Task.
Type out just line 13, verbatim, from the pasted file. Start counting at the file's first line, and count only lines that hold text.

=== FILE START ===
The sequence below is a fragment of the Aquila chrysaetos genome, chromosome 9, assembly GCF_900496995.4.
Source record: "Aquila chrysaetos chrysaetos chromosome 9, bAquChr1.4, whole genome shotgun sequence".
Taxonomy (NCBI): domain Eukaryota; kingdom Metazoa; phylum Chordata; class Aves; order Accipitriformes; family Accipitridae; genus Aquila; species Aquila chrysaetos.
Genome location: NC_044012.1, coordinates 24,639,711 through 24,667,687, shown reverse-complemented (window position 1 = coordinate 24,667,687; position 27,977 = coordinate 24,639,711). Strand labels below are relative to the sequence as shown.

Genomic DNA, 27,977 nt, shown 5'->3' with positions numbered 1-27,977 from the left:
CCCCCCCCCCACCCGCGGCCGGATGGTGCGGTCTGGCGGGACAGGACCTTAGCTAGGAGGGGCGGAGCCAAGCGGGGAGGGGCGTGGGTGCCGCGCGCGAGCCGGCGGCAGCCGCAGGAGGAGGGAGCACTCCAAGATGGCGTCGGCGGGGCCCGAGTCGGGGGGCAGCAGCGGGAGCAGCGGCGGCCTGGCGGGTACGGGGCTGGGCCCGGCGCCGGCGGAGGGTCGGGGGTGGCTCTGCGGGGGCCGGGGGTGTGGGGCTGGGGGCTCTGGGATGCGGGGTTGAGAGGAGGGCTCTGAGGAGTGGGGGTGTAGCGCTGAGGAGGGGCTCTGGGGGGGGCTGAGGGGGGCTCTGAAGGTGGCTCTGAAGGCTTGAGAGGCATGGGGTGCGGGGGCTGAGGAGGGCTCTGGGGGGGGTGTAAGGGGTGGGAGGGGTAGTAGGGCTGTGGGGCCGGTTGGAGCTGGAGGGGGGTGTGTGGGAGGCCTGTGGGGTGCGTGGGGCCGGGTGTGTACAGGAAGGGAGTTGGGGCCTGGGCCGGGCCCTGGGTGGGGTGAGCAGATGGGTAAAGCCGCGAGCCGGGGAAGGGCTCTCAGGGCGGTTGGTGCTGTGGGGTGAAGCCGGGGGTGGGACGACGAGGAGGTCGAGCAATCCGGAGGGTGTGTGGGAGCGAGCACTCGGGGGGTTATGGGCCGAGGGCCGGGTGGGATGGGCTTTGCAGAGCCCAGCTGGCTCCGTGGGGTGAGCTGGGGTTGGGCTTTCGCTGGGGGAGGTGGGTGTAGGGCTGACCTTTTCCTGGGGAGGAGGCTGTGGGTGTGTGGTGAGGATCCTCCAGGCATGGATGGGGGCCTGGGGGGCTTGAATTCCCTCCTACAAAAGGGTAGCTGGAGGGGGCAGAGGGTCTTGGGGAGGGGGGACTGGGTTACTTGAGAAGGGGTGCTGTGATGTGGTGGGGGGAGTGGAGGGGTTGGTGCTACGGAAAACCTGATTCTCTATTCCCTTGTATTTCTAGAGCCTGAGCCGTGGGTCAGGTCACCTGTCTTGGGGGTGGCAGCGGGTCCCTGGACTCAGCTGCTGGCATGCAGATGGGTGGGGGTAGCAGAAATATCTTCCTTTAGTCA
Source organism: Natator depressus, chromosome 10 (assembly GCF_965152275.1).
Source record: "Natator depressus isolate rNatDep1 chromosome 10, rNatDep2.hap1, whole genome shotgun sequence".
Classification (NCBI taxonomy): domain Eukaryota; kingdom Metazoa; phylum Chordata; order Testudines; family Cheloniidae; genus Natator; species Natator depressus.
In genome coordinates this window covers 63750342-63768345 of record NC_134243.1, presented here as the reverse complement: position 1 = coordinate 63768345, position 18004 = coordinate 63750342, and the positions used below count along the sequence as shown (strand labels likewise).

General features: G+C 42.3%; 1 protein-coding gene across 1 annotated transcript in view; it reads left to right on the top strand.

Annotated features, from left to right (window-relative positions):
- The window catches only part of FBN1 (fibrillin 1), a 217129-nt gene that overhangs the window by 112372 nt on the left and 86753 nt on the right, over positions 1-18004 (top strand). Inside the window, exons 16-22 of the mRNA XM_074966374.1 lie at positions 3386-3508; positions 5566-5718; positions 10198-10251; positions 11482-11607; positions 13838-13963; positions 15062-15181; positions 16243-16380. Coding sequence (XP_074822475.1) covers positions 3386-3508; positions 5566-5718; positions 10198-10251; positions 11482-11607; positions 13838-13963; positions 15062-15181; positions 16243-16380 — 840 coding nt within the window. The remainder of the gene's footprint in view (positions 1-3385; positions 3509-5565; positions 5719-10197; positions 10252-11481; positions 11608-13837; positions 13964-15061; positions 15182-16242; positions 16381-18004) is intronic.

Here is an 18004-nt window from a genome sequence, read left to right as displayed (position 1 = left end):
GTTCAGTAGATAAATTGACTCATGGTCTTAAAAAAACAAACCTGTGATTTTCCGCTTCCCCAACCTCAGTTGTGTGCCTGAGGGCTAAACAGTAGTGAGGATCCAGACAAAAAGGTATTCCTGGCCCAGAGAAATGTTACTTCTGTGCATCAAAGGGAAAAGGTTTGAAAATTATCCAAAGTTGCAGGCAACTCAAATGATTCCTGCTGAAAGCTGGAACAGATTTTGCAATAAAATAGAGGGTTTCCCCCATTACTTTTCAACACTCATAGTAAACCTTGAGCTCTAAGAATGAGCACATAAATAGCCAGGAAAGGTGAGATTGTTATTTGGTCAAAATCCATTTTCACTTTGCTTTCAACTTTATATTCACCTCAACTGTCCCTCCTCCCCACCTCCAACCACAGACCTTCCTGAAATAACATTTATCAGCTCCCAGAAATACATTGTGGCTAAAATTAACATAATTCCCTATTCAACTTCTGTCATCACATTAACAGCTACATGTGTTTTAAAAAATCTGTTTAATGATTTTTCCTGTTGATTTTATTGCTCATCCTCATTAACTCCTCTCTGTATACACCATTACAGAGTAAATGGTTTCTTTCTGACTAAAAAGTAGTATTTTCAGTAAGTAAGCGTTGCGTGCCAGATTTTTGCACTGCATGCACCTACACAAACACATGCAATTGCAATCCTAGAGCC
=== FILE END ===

- The window catches only part of FBN1 (fibrillin 1), a 217129-nt gene that overhangs the window by 112372 nt on the left and 86753 nt on the right, over positions 1-18004 (top strand). Inside the window, exons 16-22 of the mRNA XM_074966374.1 lie at positions 3386-3508; positions 5566-5718; positions 10198-10251; positions 11482-11607; positions 13838-13963; positions 15062-15181; positions 16243-16380. Coding sequence (XP_074822475.1) covers positions 3386-3508; positions 5566-5718; positions 10198-10251; positions 11482-11607; positions 13838-13963; positions 15062-15181; positions 16243-16380 — 840 coding nt within the window. The remainder of the gene's footprint in view (positions 1-3385; positions 3509-5565; positions 5719-10197; positions 10252-11481; positions 11608-13837; positions 13964-15061; positions 15182-16242; positions 16381-18004) is intronic.